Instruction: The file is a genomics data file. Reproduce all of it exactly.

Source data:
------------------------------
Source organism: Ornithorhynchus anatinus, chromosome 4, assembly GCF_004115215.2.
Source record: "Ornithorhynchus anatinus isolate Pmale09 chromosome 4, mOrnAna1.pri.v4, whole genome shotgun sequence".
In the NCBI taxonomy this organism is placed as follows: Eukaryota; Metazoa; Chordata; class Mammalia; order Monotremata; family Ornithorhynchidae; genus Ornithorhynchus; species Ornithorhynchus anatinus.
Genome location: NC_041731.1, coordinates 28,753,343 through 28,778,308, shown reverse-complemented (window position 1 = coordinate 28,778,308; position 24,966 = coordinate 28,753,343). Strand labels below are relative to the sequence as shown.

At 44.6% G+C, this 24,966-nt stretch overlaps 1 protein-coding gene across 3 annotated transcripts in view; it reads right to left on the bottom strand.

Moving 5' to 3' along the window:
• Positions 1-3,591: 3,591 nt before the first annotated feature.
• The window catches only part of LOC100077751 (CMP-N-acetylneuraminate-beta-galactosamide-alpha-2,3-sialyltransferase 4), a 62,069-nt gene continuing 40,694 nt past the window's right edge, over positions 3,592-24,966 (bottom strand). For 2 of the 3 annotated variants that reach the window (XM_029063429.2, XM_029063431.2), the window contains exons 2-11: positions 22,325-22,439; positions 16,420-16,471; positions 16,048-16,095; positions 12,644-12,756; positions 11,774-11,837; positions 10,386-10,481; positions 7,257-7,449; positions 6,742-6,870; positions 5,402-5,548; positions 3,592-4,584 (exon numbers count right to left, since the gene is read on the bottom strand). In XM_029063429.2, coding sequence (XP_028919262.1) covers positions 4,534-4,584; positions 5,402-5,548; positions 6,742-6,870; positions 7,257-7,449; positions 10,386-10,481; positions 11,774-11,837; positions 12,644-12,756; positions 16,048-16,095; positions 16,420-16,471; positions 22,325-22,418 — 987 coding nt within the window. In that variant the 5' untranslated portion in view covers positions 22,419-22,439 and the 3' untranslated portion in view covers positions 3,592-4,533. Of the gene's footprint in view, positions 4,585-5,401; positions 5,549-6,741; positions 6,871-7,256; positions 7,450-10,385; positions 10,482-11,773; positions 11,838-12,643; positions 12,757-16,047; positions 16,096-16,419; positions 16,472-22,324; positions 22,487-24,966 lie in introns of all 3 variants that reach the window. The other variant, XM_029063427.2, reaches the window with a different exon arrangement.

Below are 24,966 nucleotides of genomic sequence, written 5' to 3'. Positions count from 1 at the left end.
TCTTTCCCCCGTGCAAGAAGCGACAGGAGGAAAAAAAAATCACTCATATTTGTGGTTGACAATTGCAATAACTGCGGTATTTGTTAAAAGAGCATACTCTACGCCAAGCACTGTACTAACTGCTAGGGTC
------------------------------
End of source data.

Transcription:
Source organism: Ornithorhynchus anatinus, chromosome 4, assembly GCF_004115215.2.
Source record: "Ornithorhynchus anatinus isolate Pmale09 chromosome 4, mOrnAna1.pri.v4, whole genome shotgun sequence".
In the NCBI taxonomy this organism is placed as follows: Eukaryota; Metazoa; Chordata; class Mammalia; order Monotremata; family Ornithorhynchidae; genus Ornithorhynchus; species Ornithorhynchus anatinus.
Genome location: NC_041731.1, coordinates 28,753,343 through 28,778,308, shown reverse-complemented (window position 1 = coordinate 28,778,308; position 24,966 = coordinate 28,753,343). Strand labels below are relative to the sequence as shown.

At 44.6% G+C, this 24,966-nt stretch overlaps 1 protein-coding gene across 3 annotated transcripts in view; it reads right to left on the bottom strand.

Moving 5' to 3' along the window:
• Positions 1-3,591: 3,591 nt before the first annotated feature.
• The window catches only part of LOC100077751 (CMP-N-acetylneuraminate-beta-galactosamide-alpha-2,3-sialyltransferase 4), a 62,069-nt gene continuing 40,694 nt past the window's right edge, over positions 3,592-24,966 (bottom strand). For 2 of the 3 annotated variants that reach the window (XM_029063429.2, XM_029063431.2), the window contains exons 2-11: positions 22,325-22,439; positions 16,420-16,471; positions 16,048-16,095; positions 12,644-12,756; positions 11,774-11,837; positions 10,386-10,481; positions 7,257-7,449; positions 6,742-6,870; positions 5,402-5,548; positions 3,592-4,584 (exon numbers count right to left, since the gene is read on the bottom strand). In XM_029063429.2, coding sequence (XP_028919262.1) covers positions 4,534-4,584; positions 5,402-5,548; positions 6,742-6,870; positions 7,257-7,449; positions 10,386-10,481; positions 11,774-11,837; positions 12,644-12,756; positions 16,048-16,095; positions 16,420-16,471; positions 22,325-22,418 — 987 coding nt within the window. In that variant the 5' untranslated portion in view covers positions 22,419-22,439 and the 3' untranslated portion in view covers positions 3,592-4,533. Of the gene's footprint in view, positions 4,585-5,401; positions 5,549-6,741; positions 6,871-7,256; positions 7,450-10,385; positions 10,482-11,773; positions 11,838-12,643; positions 12,757-16,047; positions 16,096-16,419; positions 16,472-22,324; positions 22,487-24,966 lie in introns of all 3 variants that reach the window. The other variant, XM_029063427.2, reaches the window with a different exon arrangement.

Below are 24,966 nucleotides of genomic sequence, written 5' to 3'. Positions count from 1 at the left end.
TCTTTCCCCCGTGCAAGAAGCGACAGGAGGAAAAAAAAATCACTCATATTTGTGGTTGACAATTGCAATAACTGCGGTATTTGTTAAAAGAGCATACTCTACGCCAAGCACTGTACTAACTGCTAGGGTC